Rutili wanted the house to look like it hadn’t changed in ages. “A lot of it is character based,” he says. “Ghosts are people who can’t let go, and Zel doesn’t like change very much, even if it’s going to be good in the long run. All those ideas went into putting that house together and seeing what she would have on the walls. She mostly would have left it as it was and let things just gather dust.”
Rutili knows that sort of emotional inertia personally: “I was finding myself in situations where I was having a hard time letting go of people and initiating change in my life. It was causing me some pain and strife. So when this story popped up, it hit me that it’s ultimately about being OK with leaving this world.”
»EXPRESS: Was it difficult writing in narrative- or character-based format?
»RUTILI: It was different for me, but it wasn’t so difficult. It seemed to flow pretty easily. With music, logic goes out the window. It’s all instinct; it’s all feel. We wanted the film to have a story that would allow an audience in. We didn’t want to make it abstract, but we wanted to make the music based on thought patterns instead of logic. In that regard, it was new working with narrative.
»EXPRESS: Do you take much inspiration from visual art and films?
»RUTILI: Even with lyrics, I’m a really visual writer. I don’t really write about how I feel so much as what I see. Everything is visual to me. When you’re working with pictures, it makes you come up with ideas you would never come up with. That’s always really interesting, especially when you’re improvising. When you’re looking at something and you’re playing something, it takes your brain out of the equation and makes it less personal. Making it less personal leaves more room for real creativity. Even before this project, I would sit down when I had to write songs when we were working on albums, I would put on Herzog documentaries and turn the sound down. That’s how I would write songs.
»EXPRESS: There’s a very specific visual style in the movie that emphasizes the handcrafted, like Zel’s grandmother’s notebook.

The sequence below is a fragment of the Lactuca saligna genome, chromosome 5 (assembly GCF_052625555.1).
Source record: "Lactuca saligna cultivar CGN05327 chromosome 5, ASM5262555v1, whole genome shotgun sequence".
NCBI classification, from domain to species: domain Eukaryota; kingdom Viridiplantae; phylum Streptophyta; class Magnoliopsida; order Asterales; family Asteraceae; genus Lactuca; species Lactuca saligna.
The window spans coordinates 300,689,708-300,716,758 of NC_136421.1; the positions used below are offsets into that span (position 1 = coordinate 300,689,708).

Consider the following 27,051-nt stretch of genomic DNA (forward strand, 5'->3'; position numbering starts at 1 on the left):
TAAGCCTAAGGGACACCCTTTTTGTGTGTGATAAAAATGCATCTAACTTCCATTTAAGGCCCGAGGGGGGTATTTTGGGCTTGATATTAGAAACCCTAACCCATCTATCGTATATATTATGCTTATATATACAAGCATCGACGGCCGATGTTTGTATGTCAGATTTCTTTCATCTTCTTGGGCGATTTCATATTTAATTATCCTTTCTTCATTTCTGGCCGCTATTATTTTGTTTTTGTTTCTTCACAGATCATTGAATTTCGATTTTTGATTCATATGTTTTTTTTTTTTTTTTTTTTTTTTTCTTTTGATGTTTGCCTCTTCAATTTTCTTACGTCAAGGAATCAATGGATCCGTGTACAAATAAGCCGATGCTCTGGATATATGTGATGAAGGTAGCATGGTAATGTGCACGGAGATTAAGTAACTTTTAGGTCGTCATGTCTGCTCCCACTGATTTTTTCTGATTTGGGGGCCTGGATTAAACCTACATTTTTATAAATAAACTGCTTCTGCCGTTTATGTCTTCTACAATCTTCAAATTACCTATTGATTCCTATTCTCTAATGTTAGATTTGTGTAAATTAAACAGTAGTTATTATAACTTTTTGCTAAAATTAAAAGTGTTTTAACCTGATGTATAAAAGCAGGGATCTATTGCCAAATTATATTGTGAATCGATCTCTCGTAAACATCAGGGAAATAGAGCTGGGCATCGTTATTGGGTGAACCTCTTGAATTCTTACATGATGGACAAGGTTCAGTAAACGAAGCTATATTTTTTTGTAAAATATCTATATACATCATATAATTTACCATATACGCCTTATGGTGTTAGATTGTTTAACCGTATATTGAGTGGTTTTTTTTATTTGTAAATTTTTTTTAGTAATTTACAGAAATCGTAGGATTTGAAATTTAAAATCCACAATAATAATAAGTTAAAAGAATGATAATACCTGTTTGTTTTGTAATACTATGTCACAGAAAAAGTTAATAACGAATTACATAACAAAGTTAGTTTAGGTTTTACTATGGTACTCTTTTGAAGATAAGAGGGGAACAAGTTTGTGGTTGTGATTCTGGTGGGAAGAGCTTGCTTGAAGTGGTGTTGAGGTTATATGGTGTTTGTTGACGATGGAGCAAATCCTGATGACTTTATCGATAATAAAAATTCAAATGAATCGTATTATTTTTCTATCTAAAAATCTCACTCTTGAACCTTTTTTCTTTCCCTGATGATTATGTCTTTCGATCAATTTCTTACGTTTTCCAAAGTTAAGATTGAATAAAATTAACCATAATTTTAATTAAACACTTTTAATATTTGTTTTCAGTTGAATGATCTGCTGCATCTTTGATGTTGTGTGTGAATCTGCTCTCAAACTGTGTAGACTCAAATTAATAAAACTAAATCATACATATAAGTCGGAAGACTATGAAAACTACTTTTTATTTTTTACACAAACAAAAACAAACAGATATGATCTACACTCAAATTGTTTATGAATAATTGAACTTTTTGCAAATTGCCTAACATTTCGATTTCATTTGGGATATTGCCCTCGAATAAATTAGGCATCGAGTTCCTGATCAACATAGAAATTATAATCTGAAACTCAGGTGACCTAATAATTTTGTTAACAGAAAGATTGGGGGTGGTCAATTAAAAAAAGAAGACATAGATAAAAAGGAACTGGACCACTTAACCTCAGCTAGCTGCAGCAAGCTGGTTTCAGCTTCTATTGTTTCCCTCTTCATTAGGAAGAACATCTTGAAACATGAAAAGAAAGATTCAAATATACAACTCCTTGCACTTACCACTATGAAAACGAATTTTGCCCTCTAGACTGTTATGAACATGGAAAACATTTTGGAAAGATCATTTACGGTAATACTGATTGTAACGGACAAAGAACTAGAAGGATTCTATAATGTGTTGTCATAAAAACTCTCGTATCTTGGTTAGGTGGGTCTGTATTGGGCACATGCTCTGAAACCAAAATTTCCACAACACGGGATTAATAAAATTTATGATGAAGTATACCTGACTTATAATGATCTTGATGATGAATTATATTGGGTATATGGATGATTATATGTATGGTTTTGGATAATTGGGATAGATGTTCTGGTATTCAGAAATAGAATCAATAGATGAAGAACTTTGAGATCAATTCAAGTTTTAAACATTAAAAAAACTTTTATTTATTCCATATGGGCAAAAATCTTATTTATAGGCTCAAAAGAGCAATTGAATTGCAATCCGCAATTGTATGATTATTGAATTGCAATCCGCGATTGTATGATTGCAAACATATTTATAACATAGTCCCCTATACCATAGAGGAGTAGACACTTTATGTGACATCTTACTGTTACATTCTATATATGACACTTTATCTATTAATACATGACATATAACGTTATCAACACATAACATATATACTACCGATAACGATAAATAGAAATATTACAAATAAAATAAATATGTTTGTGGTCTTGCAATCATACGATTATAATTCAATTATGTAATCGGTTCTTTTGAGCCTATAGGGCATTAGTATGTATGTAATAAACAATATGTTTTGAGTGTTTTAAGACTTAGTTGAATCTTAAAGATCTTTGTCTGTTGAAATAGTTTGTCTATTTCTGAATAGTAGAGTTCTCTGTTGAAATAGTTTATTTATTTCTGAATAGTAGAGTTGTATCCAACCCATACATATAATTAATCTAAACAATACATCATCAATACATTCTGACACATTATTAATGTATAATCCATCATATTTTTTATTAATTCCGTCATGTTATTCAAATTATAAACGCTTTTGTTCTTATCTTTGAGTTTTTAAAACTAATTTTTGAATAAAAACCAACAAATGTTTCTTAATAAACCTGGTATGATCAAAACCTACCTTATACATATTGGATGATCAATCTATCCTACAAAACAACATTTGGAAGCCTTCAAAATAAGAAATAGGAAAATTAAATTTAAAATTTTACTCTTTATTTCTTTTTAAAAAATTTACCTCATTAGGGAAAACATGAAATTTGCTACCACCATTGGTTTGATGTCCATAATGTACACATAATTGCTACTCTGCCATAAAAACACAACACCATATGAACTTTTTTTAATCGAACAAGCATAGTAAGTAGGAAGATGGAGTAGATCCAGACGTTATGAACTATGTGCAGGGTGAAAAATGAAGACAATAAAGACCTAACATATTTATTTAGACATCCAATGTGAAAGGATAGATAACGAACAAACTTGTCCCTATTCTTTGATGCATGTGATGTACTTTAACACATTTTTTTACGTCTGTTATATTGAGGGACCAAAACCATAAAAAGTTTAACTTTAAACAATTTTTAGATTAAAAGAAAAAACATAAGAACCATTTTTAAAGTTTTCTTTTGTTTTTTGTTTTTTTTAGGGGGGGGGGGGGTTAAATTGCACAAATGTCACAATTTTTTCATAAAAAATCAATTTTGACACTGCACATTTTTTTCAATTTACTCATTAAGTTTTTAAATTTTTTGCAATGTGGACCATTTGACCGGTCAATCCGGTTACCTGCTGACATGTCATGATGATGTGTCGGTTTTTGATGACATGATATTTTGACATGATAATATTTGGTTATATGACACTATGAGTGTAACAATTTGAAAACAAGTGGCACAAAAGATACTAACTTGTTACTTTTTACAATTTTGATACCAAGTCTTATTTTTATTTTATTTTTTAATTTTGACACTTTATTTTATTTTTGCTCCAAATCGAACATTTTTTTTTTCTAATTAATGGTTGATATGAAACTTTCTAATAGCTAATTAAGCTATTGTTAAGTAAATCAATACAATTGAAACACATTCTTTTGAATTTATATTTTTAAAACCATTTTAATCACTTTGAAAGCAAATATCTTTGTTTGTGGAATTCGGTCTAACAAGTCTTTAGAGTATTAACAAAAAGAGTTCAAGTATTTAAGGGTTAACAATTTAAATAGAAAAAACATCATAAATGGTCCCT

»RUTILI: A lot of it was just necessity because we didn’t have much of a budget. But we worked with what we had. A lot of the way the movie looks to me is the way the music sounds, if that makes sense. There’s a junk shop aesthetic to it, and we tried to have that come through in the production design. There’s a collage aesthetic and we tried to have that come out in the grandmothers’ book. And we tried to make that house a character.
»EXPRESS: Can you tell me about this vision of the afterlife? Did it originate in the music?
»RUTILI: I don’t know what the afterlife is, but the way we framed this story is, these ghosts are people who can’t let go. There’s still so much that they’re holding on to, even as their memories are fading. When this door opens up and they can, they really want to leave and don’t know why. I did some research with some people who claim to be psychics and all of them have spirit guides, which I think is funny that they’re getting their info from a different world. They all have invisible friends. I thought that was a really funny way to approach the idea of change.
»EXPRESS: Do you feel differently about this movie getting a release that you do about an album release?
»RUTILI: The way I feel about this is the way I felt about the first couple of albums I made when I was a kid. I can’t wait to make another film, because I learned so much while making it. I want to try to do it differently. I really am excited for more people to see it. Some people seem to really understand it and like it, and some people don’t. I’m really interested to see once this gets out into the world, how people respond to it to see if people are moved by it or not. I think the people who already have the album but don’t know about the film are going to really understand the music more on a real primal level once they see the film.
»EXPRESS: Do you have plans for another film?
»RUTILI: I’m working on a script now. I just finished a studio job and I’m going to try to take as much time off in the next few months and finish this script. I’m excited about it. It’s just a matter of taking the time to do it. I need to take the summer off and write.
Written by Express contributor Stephen M. Deusner